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Relentlessly Aggressive - 90%

Shadoeking, December 14th, 2009

I have been waiting for this for quite awhile. Since the band is no longer on Ibex Moon Records and it was quite a while before they made a new record label announcement, I had to keep an eye on their Myspace for news about the impending release. Now that I have the album, I have just one thing to say: The title of the album is apt.

Relentless has always been one of the best terms to describe this New Zealand trio. The band is not as ferocious this time around, substituting some of their raw power for a more refined, but nevertheless, still earth-shaking approach. The underrated blackened death/thrash band brings the fury on this eleven track powerhouse of an album. The album should contend for inclusion on any year-end lists of the best metal albums, of course it probably will not due to the under-the-radar nature of the band.

The riffs are still razor-sharp and fast as hell. The drumming has gotten more technical and steady with the inclusion of Jeremy Suckling behind the kit (drums have been one of the weaker points in the band's history). The band has always used a variety of time signature changes and tempo shifts in their music. As such, a good drummer is essential to the band's sound. This time around, they have a really good one. Of course, Rigel Walshe's manic screams and shrieks are back at the forefront of the band's sound.

A couple of other things have been added to the band's sound this time around. First of all is a clean production. This has had the effect of taking some of that raw hostility out of the sound. The production is perhaps a little too clean. With this kind of metal, it is always preferable to have a dirty production and not smooth out or neutralize any of the band's innate aggression.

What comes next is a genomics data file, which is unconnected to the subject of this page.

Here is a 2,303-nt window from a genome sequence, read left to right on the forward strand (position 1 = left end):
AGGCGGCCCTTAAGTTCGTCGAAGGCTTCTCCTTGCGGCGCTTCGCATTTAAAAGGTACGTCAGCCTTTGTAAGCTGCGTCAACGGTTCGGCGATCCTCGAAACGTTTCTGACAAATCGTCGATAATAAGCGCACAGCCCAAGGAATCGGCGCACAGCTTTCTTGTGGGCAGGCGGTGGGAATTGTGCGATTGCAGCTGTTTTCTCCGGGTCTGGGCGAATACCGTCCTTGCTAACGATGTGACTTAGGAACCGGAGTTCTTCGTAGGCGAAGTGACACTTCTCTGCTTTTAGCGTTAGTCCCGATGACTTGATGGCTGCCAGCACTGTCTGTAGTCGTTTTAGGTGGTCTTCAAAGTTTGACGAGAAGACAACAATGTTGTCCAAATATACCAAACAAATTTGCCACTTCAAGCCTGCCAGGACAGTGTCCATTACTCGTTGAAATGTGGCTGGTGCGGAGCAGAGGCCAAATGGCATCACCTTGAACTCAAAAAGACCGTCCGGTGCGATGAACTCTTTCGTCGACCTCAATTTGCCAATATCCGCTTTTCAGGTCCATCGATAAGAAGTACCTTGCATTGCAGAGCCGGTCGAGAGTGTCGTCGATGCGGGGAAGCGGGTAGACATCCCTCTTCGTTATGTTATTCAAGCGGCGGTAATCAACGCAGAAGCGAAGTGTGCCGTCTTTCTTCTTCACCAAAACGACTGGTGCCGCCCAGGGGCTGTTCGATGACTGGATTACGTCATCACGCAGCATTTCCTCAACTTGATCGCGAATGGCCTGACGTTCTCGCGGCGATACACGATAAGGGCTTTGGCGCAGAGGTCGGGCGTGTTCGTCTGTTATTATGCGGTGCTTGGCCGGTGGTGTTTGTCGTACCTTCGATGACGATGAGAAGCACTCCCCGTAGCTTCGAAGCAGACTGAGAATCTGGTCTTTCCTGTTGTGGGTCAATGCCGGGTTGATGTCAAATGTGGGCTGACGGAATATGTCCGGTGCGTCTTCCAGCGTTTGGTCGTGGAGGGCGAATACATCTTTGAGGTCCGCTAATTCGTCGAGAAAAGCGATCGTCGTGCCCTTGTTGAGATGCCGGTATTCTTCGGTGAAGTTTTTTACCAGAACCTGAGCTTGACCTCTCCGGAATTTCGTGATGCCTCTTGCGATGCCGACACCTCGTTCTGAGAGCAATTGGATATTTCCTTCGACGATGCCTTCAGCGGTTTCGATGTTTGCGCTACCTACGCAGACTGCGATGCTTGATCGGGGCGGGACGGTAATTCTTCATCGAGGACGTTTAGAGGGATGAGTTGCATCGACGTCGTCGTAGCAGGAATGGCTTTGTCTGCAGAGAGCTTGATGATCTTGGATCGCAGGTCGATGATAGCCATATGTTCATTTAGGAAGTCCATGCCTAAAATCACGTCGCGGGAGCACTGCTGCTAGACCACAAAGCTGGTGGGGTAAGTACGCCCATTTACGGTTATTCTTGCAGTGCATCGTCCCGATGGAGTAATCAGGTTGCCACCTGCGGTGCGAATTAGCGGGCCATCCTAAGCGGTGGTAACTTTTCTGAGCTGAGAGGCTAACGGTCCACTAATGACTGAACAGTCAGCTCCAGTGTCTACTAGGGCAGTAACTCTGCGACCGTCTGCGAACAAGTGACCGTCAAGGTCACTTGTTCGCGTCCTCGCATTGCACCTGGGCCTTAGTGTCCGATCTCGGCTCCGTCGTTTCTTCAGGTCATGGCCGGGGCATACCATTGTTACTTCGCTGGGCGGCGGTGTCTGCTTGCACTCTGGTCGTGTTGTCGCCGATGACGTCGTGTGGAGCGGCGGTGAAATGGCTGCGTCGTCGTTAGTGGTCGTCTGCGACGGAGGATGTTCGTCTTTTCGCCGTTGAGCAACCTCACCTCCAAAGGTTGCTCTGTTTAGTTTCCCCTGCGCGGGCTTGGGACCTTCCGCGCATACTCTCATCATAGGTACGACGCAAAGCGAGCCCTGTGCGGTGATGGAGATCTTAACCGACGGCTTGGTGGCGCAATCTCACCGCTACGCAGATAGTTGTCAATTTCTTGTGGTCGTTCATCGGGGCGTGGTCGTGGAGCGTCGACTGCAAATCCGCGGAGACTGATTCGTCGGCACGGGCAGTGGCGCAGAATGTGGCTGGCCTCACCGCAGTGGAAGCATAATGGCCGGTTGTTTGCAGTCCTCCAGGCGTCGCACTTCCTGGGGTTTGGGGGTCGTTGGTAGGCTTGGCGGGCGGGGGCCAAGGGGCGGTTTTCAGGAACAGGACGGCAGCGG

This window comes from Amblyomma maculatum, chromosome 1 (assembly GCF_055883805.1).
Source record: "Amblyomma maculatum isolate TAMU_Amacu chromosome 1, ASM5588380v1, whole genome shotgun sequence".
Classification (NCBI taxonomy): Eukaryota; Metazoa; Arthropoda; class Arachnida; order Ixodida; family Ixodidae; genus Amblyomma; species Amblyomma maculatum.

Another addition to the sound is the use of some surprisingly impressive guitar solos. Dawn of Azazel has stayed away from guitar solos quite a bit in the past, but some of these solos are almost Slayer-esque. Joe Bonnett has improved his playing significantly.

As for the songs, Dawn of Azazel did appear to make a concerted effort to write full songs. That was occasionally a problem with the band in the past as well, many of their songs did not have a clear direction and were simply exercises in aggressive riffing. The band clearly focused on their songwriting abilities this time around and there is therefore no filler on this album.

Dawn of Azazel smoothed out a few problems with their previous albums on this, their third full length release, and improved their sound noticeably. No, it does not have the same dirty production or raw thunder that the band has developed over the years, but it is nevertheless the first great full album the band has put out. This album should help propel the band into the genre's elite.